Arachnophobia (1990)

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Released 4-Sep-2000

Cover Art

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Details At A Glance

General Extras
Category Horror None
Rating Rated PG
Year Of Production 1990
Running Time 105:03
RSDL / Flipper RSDL (56:09) Cast & Crew
Start Up Menu
Region Coding 2,4 Directed By Frank Marshall

Warner Home Video
Starring Jeff Daniels
Julian Sands
Harley Jane Kozak
John Goodman
Case Amaray-Transparent
RPI $36.95 Music Trevor Jones

Video Audio
Pan & Scan/Full Frame None English Dolby Digital 4.1 L-R-LS-RS-Sub (384Kb/s)
French Dolby Digital 4.0 L-C-R-S (384Kb/s)
Italian Dolby Digital 4.0 L-C-R-S (384Kb/s)
Widescreen Aspect Ratio 1.78:1
16x9 Enhancement
16x9 Enhanced
Video Format 576i (PAL)
Original Aspect Ratio 1.85:1 Miscellaneous
Jacket Pictures No
Subtitles English for the Hearing Impaired
Smoking No
Annoying Product Placement No
Action In or After Credits No

NOTE: The Profanity Filter is ON. Turn it off here.

Plot Synopsis

    In space, no one can hear you scream, and it may not be all that safe in the water, but at least you can choose not to go there. Now we have a "monster" film that plays upon our fears of the everyday, in our very own environment and there is no escape.

    Arachnophobia begins in the unexplored jungles of Venezuela where a team of research biologists headed by James Atherton PhD (Julian Sands) is searching out new animal species. In so doing, they stumble upon the isolated home of a particularly large and aggressive, not to mention peculiarly mean and intelligent, strain of spider whose bite results in instantaneous death. A demonstration of this ability is provided very early on in the film, in a scene that actually had my wife (who has a morbid fear of anything that buzzes, creeps or crawls) in fits of laughter. Naturally enough, one of the spiders hitches a ride back to the old US of A to begin a better life and takes up residence in the home of Dr Ross Jennings (Jeff Daniels) and his wife Molly (Harley Jane Kozak), who have just moved to the peaceful town of Canaima to begin their own new lives of bliss.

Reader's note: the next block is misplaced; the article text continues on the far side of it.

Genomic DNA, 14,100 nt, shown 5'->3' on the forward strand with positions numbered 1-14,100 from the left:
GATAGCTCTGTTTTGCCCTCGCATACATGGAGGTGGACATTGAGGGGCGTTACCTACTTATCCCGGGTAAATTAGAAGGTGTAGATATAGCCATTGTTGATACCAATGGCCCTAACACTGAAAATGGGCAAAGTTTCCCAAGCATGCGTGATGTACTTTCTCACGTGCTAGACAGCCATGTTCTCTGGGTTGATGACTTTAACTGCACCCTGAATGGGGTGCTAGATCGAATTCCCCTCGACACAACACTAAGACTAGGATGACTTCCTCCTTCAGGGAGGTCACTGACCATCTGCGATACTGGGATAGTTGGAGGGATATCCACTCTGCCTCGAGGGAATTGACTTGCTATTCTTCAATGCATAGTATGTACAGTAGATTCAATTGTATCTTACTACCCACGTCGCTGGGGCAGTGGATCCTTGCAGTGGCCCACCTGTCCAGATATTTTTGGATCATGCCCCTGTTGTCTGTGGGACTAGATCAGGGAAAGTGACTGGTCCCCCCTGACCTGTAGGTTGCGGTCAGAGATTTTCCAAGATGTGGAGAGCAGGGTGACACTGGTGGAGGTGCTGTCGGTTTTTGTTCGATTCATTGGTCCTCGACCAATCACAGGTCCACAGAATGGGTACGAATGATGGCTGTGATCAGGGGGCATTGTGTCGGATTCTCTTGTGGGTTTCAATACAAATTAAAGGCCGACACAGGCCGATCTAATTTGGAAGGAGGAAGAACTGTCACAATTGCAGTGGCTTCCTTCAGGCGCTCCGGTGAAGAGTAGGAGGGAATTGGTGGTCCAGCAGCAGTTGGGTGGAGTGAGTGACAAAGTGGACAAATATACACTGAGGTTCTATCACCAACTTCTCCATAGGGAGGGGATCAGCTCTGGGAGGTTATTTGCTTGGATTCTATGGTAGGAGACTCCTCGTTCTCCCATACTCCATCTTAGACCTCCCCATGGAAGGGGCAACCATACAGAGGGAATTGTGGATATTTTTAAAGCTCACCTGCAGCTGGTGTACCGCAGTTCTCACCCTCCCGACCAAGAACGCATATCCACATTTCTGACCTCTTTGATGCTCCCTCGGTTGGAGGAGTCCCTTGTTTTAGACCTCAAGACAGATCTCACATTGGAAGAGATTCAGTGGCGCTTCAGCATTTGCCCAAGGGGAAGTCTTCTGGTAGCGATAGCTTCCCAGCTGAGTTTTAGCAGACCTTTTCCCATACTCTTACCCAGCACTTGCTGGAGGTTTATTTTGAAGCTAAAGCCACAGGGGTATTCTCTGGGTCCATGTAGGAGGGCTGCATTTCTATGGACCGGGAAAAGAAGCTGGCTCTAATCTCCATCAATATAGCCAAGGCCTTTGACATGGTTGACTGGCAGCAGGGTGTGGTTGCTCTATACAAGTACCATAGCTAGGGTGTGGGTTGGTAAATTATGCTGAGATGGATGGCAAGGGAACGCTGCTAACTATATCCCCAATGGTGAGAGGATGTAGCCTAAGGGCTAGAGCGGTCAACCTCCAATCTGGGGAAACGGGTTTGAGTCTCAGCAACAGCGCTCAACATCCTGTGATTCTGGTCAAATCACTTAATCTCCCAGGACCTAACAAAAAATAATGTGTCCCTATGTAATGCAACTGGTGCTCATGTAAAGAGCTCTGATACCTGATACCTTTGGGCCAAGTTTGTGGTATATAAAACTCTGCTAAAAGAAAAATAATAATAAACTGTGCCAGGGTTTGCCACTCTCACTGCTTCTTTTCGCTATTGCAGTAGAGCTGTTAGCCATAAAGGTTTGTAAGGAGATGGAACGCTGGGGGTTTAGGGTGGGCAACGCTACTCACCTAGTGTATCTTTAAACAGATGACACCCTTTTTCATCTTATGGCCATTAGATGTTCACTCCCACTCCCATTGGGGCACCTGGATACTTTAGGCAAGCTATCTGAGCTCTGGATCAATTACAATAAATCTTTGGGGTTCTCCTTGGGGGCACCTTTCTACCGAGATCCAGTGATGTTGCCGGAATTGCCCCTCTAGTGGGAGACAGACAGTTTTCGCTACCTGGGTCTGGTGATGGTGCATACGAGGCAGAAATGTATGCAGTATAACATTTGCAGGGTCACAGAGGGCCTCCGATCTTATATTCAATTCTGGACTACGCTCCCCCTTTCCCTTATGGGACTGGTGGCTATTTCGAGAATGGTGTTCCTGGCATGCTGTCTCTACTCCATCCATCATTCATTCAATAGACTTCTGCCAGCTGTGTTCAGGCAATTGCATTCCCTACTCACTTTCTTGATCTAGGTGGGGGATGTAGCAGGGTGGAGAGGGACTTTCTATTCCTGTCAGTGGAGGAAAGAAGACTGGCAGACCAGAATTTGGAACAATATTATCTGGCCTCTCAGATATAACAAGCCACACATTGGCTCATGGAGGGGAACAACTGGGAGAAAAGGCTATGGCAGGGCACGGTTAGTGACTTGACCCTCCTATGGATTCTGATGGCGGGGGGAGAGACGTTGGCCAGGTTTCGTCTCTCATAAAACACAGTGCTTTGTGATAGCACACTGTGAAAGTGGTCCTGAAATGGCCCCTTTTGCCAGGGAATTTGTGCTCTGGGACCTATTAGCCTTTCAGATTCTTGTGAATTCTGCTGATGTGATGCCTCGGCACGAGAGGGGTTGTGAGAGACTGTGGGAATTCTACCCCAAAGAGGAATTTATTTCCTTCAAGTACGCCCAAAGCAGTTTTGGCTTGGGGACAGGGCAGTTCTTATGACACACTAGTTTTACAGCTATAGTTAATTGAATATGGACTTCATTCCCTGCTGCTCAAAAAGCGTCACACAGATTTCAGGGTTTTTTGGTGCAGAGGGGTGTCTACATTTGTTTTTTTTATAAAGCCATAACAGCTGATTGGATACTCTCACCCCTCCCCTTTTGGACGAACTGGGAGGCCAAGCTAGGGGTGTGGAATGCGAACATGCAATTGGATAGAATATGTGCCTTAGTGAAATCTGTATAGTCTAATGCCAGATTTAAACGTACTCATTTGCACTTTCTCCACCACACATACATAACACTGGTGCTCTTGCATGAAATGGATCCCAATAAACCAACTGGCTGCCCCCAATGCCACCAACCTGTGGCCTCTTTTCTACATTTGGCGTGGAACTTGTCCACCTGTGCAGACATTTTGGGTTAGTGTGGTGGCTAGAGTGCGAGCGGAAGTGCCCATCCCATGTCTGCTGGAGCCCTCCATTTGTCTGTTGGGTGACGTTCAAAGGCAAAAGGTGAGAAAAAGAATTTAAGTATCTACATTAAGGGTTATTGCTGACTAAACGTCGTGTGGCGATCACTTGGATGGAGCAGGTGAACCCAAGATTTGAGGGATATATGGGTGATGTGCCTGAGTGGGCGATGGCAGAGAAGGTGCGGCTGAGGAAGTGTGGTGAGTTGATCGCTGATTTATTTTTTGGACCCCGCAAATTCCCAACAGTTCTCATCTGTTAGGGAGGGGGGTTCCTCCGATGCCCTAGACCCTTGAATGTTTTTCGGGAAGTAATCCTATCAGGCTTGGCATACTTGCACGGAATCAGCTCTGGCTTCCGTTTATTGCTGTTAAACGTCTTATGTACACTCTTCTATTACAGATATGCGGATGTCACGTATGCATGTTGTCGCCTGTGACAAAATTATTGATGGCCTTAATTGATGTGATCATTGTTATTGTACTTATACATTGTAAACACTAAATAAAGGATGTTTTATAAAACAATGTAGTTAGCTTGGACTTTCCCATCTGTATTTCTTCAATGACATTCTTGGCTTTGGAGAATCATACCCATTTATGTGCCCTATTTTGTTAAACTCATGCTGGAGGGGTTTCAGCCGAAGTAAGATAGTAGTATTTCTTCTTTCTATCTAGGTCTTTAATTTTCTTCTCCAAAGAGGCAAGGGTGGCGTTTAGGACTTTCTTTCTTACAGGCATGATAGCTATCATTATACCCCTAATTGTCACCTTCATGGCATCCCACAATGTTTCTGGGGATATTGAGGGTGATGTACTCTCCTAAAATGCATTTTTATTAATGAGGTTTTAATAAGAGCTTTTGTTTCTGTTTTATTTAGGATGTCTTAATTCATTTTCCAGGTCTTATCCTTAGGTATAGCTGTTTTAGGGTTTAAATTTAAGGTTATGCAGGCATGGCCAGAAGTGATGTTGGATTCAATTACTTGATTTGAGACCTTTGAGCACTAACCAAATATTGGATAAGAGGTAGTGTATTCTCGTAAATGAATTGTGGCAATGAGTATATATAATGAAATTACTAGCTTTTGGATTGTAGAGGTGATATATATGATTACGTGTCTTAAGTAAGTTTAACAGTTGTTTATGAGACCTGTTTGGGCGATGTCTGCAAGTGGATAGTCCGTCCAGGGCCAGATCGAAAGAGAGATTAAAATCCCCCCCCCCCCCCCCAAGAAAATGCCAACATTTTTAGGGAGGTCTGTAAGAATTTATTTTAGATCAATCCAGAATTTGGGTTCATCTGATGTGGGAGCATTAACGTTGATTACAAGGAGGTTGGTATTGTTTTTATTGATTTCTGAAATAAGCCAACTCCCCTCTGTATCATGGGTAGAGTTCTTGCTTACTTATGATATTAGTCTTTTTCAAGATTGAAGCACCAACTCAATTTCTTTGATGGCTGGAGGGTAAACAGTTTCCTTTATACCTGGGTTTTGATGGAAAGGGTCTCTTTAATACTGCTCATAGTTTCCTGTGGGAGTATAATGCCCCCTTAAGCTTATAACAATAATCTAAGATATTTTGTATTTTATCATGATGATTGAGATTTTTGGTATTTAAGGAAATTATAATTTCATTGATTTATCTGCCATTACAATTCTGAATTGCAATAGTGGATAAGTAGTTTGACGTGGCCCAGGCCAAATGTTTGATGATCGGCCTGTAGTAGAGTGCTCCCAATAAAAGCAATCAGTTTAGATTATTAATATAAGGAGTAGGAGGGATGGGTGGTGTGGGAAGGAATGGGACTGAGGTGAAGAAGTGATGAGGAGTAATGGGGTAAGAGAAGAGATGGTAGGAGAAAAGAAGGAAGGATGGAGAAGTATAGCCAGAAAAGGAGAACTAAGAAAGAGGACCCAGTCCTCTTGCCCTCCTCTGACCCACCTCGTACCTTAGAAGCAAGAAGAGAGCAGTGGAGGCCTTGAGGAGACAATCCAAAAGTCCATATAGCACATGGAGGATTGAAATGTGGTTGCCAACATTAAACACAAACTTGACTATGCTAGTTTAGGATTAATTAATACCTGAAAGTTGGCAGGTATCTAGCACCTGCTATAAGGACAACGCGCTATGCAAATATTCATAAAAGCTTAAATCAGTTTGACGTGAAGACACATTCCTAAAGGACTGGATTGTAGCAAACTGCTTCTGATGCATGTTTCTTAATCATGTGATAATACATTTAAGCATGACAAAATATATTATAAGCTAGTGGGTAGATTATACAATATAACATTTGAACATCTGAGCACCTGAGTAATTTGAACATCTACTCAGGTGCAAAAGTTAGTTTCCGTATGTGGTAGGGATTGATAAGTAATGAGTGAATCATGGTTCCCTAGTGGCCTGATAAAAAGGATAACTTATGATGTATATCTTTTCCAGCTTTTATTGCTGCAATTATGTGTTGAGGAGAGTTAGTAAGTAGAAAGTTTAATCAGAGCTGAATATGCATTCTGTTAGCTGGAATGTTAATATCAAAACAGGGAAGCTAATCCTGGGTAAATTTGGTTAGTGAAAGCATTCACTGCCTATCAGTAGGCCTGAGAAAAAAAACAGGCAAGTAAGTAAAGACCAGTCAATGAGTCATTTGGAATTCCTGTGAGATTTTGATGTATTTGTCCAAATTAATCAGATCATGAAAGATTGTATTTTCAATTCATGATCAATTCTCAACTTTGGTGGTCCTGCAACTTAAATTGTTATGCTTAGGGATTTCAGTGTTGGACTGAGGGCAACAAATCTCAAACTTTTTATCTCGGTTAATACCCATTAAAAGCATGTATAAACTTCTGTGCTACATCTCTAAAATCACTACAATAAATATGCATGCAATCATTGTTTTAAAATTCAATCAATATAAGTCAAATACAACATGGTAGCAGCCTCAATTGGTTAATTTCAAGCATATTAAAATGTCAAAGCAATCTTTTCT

The spider very soon meets an obliging local arachnid and, before you know it, hundreds of baby spiders looking all the world like Huntsmen are spreading out into the township. Of course, all these progeny have their parent's ability to kill with alarming speed, and townsfolk start dropping dead in a pattern that more than alarms Dr Jennings. Having lost his only patient, unknowingly, to the little nippers, he gets locked in a bout of verbal head-butting with the established town doctor, Sam Metcalf (Henry Jones) about the cause of these deaths until Metcalf, too, is struck down.

    With the evidence gained from the victims' autopsies Jennings realizes he is way out of his depth and contacts Atherton, the acknowledged worldwide expert in spiders, for help. The story really gets into its stride at this point as the true nature of the danger become clear and plans are laid to seek out and destroy the spiders' central nest.

    The memory that sticks with me most about this film is the grin on my face at the end of it. In fact, it gave much the same feel as a good roller coaster ride. Although the last few minutes will have you squirming in your seats, there is nothing in this film that would cause it to be classified it as "horror". The director (Frank Marshall) has gone out of his way to soften the deaths of the victims, and while the tension is built up in a series of spikes it is quickly relieved, normally by some very effective humour. In this regard, John Goodman steals the show as the local pest exterminator, Delbert McClintock. His work here is almost sufficient on its own to turn the film into a comedy, with a stream of one-liners delivered with a ridiculously straight manner.

    Arachnophobia has the confidence to never take itself seriously, thanks I imagine to the incredible depth of talent residing within its makers. Frank Marshall, Kathleen Kennedy and Steven Spielberg (the uncredited second unit director) had by this time worked together on a plethora of film projects, over a period spanning a decade. Their delight in providing the viewer with such wholehearted cinematic fun seems to be sadly lacking in many more recent filmmakers.

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Transfer Quality


    The disc is presented in an aspect ratio of 1.78:1, effectively the same as its original theatrical aspect ratio of 1.85:1. It is 16x9 enhanced.